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CAPE FEAR MEMORIAL BRIDGE: Updates, resources, and context

Local officials applaud NCDEQ for pushing back on Chemours' testing proposal

This week, local officials expressed their appreciation to the North Carolina Department of Environmental Quality (DEQ) for answering with stricter requirements in response to Chemours’ proposed interim sampling and drinking water plan for the City of Wilmington. 

In February, New Hanover County Board of Commissionersand Public Health Director David Howard, sent letters to the North Carolina Department of Environmental Quality (NCDEQ) Secretary Elizabeth Biser, in response to the proposed plan sent by Chemours on February 1.

The New Hanover County Board of Commissioners felt the plan was not in the best interest of the residents, and requested that NCDEQ further review the plan and offer a better alternative to Chemours. At that time, NCDEQ had not accepted the proposed plan.

Related: New Hanover County officials tell DEQ that Chemours' well-testing plan is 'grossly inadequate'

Board of Commissioners Chair Julia Olson-Boseman said, NCDEQ took their letters into consideration to protect their residents.

“We appreciate NCDEQ’s response back to Chemours today and that they listened to our concerns here in New Hanover County,” she said.

Cape Fear Public Authority Utility Authority (CFPUA) Board Chairman Wesley P. Corder also responded to the February 1 proposal sent by Chemours.

“The proposal Chemours offered on February 1 to assess and remedy its PFAS contamination of New Hanover County’s groundwater was wholly inadequate. We appreciate the diligence of the leadership and staff of New Hanover County and NCDEQ in insisting that Chemours start owning up to its responsibilities to the residents of New Hanover County," Corder said.

NCDEQ has requested Chemours to revise seven areas in the interim sampling and drinking water within 30 days. Olson-Boseman also said the revisions are to ensure the residents are fully protected.

“The revisions they are requiring for Chemours’ sampling plan in New Hanover County will help ensure our residents receive similar protections as those close to the plant who are already under the consent order...It’s what our community deserves, so this is a positive step forward," she said.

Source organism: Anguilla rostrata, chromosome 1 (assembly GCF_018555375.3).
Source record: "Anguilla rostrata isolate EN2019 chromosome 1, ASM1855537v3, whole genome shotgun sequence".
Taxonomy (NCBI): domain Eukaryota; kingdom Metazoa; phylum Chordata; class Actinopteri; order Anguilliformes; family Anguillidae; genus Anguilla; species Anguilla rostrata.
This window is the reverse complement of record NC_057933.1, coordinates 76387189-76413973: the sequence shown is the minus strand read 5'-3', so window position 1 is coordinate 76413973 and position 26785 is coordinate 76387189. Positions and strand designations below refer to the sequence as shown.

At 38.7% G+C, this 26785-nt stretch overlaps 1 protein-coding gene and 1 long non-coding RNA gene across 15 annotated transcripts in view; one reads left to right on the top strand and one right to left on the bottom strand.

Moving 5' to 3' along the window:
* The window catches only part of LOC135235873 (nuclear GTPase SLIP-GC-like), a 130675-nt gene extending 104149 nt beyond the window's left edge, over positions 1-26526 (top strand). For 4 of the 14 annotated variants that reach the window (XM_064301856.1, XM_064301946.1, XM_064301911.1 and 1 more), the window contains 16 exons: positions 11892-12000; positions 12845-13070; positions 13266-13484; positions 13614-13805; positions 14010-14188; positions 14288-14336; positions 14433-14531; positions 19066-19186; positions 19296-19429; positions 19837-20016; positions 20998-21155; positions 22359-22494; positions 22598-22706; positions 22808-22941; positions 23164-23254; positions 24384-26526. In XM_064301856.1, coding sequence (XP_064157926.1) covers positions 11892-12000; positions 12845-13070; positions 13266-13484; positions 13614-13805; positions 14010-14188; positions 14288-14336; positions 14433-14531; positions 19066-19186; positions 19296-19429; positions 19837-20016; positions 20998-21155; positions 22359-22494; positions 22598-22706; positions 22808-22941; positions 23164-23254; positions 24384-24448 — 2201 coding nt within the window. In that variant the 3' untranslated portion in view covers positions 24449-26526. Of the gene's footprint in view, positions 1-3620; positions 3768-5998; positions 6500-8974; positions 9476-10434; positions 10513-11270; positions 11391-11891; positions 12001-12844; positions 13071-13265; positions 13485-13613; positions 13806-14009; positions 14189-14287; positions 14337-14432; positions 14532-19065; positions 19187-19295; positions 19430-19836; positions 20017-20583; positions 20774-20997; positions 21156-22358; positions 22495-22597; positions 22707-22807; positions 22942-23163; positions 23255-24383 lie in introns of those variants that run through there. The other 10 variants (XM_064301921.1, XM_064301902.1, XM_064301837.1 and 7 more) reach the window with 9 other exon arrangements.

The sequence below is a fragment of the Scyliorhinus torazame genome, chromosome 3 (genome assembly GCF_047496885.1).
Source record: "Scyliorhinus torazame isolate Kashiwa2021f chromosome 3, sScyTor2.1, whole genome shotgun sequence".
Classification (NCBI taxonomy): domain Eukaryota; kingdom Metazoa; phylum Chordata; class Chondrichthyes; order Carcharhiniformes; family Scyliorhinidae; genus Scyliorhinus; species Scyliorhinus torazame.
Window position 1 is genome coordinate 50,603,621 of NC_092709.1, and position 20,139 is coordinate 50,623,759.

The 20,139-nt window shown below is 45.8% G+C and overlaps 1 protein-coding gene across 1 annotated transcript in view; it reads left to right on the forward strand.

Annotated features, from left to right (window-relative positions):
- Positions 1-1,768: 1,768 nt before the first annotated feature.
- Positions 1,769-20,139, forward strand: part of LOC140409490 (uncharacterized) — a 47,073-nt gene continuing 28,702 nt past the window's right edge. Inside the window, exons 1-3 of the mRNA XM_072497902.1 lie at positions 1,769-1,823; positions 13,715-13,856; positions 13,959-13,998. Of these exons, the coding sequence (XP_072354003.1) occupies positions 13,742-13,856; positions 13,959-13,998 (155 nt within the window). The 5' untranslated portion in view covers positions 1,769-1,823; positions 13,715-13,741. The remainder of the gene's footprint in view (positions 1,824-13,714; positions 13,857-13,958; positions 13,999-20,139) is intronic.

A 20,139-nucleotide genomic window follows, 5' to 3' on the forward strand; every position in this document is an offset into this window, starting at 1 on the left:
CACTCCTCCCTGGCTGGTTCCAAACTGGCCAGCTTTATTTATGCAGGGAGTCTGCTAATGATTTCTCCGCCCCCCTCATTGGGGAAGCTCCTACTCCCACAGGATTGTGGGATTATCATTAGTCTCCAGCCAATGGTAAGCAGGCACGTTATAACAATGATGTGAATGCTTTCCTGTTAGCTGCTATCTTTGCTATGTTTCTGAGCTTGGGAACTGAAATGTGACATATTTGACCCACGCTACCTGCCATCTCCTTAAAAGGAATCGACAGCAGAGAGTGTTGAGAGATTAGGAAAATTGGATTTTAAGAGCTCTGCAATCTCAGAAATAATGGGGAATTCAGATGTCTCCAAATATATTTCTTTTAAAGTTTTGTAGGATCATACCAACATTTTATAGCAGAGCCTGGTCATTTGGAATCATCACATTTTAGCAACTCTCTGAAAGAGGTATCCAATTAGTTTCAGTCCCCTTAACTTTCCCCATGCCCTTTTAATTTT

Here are the following areas NCDEQ is requesting for revision:

  • Expanding eligibility criteria of private wells to be sampled.
  • Starting sampling within 45 days.
  • Directly contacting eligible private well owners.
  • Using a data-driven approach to broaden private well sampling, not limited to 200 per county and not limited to residents who have requested sampling.
  • Including other property types for sampling where a private well is used as the primary source of drinking water, including schools, day care centers, churches, mobile home parks and others.
  • Providing bottled water to impacted residents within three days of receipt of sampling results and providing replacement drinking water supplies as required in Paragraphs 19 and 20 of the Consent Order.
  • Describing a proposed step-out or other approach to drinking water sampling based on the received results.
Ashley Brown is from from Houston, TX. She holds a BA in Mass Communication from Sam Houston State University and an MA in Professional Communication and Digital Media from Texas Southern University. Her love of news, radio, and entertainment led her to the field of journalism. As a creative person, she loves the journalistic challenge of putting stories together. And as a future news reporter, she hopes to tell stories that reach and affect people. In her spare time, she enjoys music, reading, journaling, spending time with friends and family, and trying out new brunch places to eat.